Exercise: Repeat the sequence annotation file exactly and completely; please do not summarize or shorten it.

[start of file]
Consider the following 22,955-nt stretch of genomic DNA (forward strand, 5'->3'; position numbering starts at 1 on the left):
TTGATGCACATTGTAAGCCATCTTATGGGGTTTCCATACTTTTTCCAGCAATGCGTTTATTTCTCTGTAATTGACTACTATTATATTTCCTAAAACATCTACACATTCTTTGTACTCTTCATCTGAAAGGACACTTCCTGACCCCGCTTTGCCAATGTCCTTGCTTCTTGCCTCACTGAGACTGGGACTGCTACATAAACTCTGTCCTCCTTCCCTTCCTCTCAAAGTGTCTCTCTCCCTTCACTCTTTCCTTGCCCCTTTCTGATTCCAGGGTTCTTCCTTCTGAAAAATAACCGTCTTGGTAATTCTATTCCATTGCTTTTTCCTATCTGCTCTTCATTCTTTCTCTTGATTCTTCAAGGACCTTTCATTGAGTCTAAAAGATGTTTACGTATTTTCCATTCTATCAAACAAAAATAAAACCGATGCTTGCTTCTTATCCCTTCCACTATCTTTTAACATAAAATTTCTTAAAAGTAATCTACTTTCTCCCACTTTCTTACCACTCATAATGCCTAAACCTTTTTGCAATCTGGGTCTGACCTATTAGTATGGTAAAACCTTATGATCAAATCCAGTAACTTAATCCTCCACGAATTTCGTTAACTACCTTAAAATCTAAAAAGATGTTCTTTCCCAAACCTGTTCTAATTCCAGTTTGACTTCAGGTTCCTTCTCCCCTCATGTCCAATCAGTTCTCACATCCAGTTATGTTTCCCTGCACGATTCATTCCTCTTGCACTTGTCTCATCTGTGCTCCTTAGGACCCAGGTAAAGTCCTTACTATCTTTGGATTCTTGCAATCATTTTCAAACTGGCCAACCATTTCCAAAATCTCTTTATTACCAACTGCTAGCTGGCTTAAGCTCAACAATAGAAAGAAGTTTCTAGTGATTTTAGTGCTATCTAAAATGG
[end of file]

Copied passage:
Consider the following 22,955-nt stretch of genomic DNA (forward strand, 5'->3'; position numbering starts at 1 on the left):
TTGATGCACATTGTAAGCCATCTTATGGGGTTTCCATACTTTTTCCAGCAATGCGTTTATTTCTCTGTAATTGACTACTATTATATTTCCTAAAACATCTACACATTCTTTGTACTCTTCATCTGAAAGGACACTTCCTGACCCCGCTTTGCCAATGTCCTTGCTTCTTGCCTCACTGAGACTGGGACTGCTACATAAACTCTGTCCTCCTTCCCTTCCTCTCAAAGTGTCTCTCTCCCTTCACTCTTTCCTTGCCCCTTTCTGATTCCAGGGTTCTTCCTTCTGAAAAATAACCGTCTTGGTAATTCTATTCCATTGCTTTTTCCTATCTGCTCTTCATTCTTTCTCTTGATTCTTCAAGGACCTTTCATTGAGTCTAAAAGATGTTTACGTATTTTCCATTCTATCAAACAAAAATAAAACCGATGCTTGCTTCTTATCCCTTCCACTATCTTTTAACATAAAATTTCTTAAAAGTAATCTACTTTCTCCCACTTTCTTACCACTCATAATGCCTAAACCTTTTTGCAATCTGGGTCTGACCTATTAGTATGGTAAAACCTTATGATCAAATCCAGTAACTTAATCCTCCACGAATTTCGTTAACTACCTTAAAATCTAAAAAGATGTTCTTTCCCAAACCTGTTCTAATTCCAGTTTGACTTCAGGTTCCTTCTCCCCTCATGTCCAATCAGTTCTCACATCCAGTTATGTTTCCCTGCACGATTCATTCCTCTTGCACTTGTCTCATCTGTGCTCCTTAGGACCCAGGTAAAGTCCTTACTATCTTTGGATTCTTGCAATCATTTTCAAACTGGCCAACCATTTCCAAAATCTCTTTATTACCAACTGCTAGCTGGCTTAAGCTCAACAATAGAAAGAAGTTTCTAGTGATTTTAGTGCTATCTAAAATGG